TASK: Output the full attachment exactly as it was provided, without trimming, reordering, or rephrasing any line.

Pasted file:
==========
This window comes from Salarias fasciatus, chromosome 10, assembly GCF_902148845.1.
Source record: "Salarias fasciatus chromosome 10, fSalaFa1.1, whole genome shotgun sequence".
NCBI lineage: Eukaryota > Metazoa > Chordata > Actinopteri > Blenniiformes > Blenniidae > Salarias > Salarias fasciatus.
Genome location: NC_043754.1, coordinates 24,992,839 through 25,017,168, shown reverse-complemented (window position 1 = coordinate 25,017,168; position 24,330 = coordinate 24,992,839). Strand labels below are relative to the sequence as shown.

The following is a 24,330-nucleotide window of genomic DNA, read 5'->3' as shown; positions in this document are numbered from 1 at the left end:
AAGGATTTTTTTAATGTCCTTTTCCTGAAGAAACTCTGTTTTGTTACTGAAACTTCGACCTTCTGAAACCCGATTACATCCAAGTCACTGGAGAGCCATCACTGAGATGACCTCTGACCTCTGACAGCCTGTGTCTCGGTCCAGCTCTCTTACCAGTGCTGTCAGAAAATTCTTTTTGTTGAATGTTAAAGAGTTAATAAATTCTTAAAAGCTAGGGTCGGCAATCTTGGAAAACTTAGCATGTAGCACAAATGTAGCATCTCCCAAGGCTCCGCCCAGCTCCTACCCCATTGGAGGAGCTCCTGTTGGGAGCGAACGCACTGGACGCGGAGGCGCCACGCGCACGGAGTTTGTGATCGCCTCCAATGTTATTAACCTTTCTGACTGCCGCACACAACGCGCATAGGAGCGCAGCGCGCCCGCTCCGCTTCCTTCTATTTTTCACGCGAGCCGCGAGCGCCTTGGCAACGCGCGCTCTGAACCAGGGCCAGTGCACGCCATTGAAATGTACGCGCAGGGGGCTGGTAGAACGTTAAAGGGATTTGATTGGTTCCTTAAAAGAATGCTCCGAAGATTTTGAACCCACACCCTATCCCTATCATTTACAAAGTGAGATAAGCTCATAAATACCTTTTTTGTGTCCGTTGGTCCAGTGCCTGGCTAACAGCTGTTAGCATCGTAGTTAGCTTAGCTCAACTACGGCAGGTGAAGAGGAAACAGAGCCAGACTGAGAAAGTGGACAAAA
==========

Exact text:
This window comes from Salarias fasciatus, chromosome 10, assembly GCF_902148845.1.
Source record: "Salarias fasciatus chromosome 10, fSalaFa1.1, whole genome shotgun sequence".
NCBI lineage: Eukaryota > Metazoa > Chordata > Actinopteri > Blenniiformes > Blenniidae > Salarias > Salarias fasciatus.
Genome location: NC_043754.1, coordinates 24,992,839 through 25,017,168, shown reverse-complemented (window position 1 = coordinate 25,017,168; position 24,330 = coordinate 24,992,839). Strand labels below are relative to the sequence as shown.

The following is a 24,330-nucleotide window of genomic DNA, read 5'->3' as shown; positions in this document are numbered from 1 at the left end:
AAGGATTTTTTTAATGTCCTTTTCCTGAAGAAACTCTGTTTTGTTACTGAAACTTCGACCTTCTGAAACCCGATTACATCCAAGTCACTGGAGAGCCATCACTGAGATGACCTCTGACCTCTGACAGCCTGTGTCTCGGTCCAGCTCTCTTACCAGTGCTGTCAGAAAATTCTTTTTGTTGAATGTTAAAGAGTTAATAAATTCTTAAAAGCTAGGGTCGGCAATCTTGGAAAACTTAGCATGTAGCACAAATGTAGCATCTCCCAAGGCTCCGCCCAGCTCCTACCCCATTGGAGGAGCTCCTGTTGGGAGCGAACGCACTGGACGCGGAGGCGCCACGCGCACGGAGTTTGTGATCGCCTCCAATGTTATTAACCTTTCTGACTGCCGCACACAACGCGCATAGGAGCGCAGCGCGCCCGCTCCGCTTCCTTCTATTTTTCACGCGAGCCGCGAGCGCCTTGGCAACGCGCGCTCTGAACCAGGGCCAGTGCACGCCATTGAAATGTACGCGCAGGGGGCTGGTAGAACGTTAAAGGGATTTGATTGGTTCCTTAAAAGAATGCTCCGAAGATTTTGAACCCACACCCTATCCCTATCATTTACAAAGTGAGATAAGCTCATAAATACCTTTTTTGTGTCCGTTGGTCCAGTGCCTGGCTAACAGCTGTTAGCATCGTAGTTAGCTTAGCTCAACTACGGCAGGTGAAGAGGAAACAGAGCCAGACTGAGAAAGTGGACAAAA